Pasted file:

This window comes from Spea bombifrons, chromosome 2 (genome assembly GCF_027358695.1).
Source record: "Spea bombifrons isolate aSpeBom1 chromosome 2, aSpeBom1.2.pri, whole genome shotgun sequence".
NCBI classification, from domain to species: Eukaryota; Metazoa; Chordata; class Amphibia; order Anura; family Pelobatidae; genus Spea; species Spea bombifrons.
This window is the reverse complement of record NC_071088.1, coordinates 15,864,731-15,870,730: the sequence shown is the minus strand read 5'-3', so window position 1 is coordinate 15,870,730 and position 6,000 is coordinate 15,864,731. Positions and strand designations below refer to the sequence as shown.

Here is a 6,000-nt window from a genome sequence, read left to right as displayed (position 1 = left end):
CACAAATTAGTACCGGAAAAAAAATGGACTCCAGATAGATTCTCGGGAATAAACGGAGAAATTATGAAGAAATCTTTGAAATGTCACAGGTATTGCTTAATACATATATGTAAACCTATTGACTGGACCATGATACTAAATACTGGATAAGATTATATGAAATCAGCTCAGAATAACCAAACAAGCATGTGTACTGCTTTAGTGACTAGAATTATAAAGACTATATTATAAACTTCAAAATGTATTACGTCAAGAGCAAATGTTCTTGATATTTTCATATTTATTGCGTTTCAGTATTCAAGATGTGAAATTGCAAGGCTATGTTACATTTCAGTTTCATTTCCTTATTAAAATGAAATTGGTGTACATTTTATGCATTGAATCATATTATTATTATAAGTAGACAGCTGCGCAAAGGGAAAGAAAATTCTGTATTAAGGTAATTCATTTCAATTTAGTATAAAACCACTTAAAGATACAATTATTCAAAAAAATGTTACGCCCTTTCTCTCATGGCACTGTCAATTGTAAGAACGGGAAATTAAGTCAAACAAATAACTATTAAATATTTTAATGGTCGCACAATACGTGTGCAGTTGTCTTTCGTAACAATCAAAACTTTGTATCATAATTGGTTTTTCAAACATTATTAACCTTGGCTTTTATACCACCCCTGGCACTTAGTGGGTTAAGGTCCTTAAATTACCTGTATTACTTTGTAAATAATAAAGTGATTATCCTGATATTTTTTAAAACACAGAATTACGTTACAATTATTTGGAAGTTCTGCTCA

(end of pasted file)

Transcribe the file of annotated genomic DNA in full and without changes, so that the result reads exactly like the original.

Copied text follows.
This window comes from Spea bombifrons, chromosome 2 (genome assembly GCF_027358695.1).
Source record: "Spea bombifrons isolate aSpeBom1 chromosome 2, aSpeBom1.2.pri, whole genome shotgun sequence".
NCBI classification, from domain to species: Eukaryota; Metazoa; Chordata; class Amphibia; order Anura; family Pelobatidae; genus Spea; species Spea bombifrons.
This window is the reverse complement of record NC_071088.1, coordinates 15,864,731-15,870,730: the sequence shown is the minus strand read 5'-3', so window position 1 is coordinate 15,870,730 and position 6,000 is coordinate 15,864,731. Positions and strand designations below refer to the sequence as shown.

Here is a 6,000-nt window from a genome sequence, read left to right as displayed (position 1 = left end):
CACAAATTAGTACCGGAAAAAAAATGGACTCCAGATAGATTCTCGGGAATAAACGGAGAAATTATGAAGAAATCTTTGAAATGTCACAGGTATTGCTTAATACATATATGTAAACCTATTGACTGGACCATGATACTAAATACTGGATAAGATTATATGAAATCAGCTCAGAATAACCAAACAAGCATGTGTACTGCTTTAGTGACTAGAATTATAAAGACTATATTATAAACTTCAAAATGTATTACGTCAAGAGCAAATGTTCTTGATATTTTCATATTTATTGCGTTTCAGTATTCAAGATGTGAAATTGCAAGGCTATGTTACATTTCAGTTTCATTTCCTTATTAAAATGAAATTGGTGTACATTTTATGCATTGAATCATATTATTATTATAAGTAGACAGCTGCGCAAAGGGAAAGAAAATTCTGTATTAAGGTAATTCATTTCAATTTAGTATAAAACCACTTAAAGATACAATTATTCAAAAAAATGTTACGCCCTTTCTCTCATGGCACTGTCAATTGTAAGAACGGGAAATTAAGTCAAACAAATAACTATTAAATATTTTAATGGTCGCACAATACGTGTGCAGTTGTCTTTCGTAACAATCAAAACTTTGTATCATAATTGGTTTTTCAAACATTATTAACCTTGGCTTTTATACCACCCCTGGCACTTAGTGGGTTAAGGTCCTTAAATTACCTGTATTACTTTGTAAATAATAAAGTGATTATCCTGATATTTTTTAAAACACAGAATTACGTTACAATTATTTGGAAGTTCTGCTCA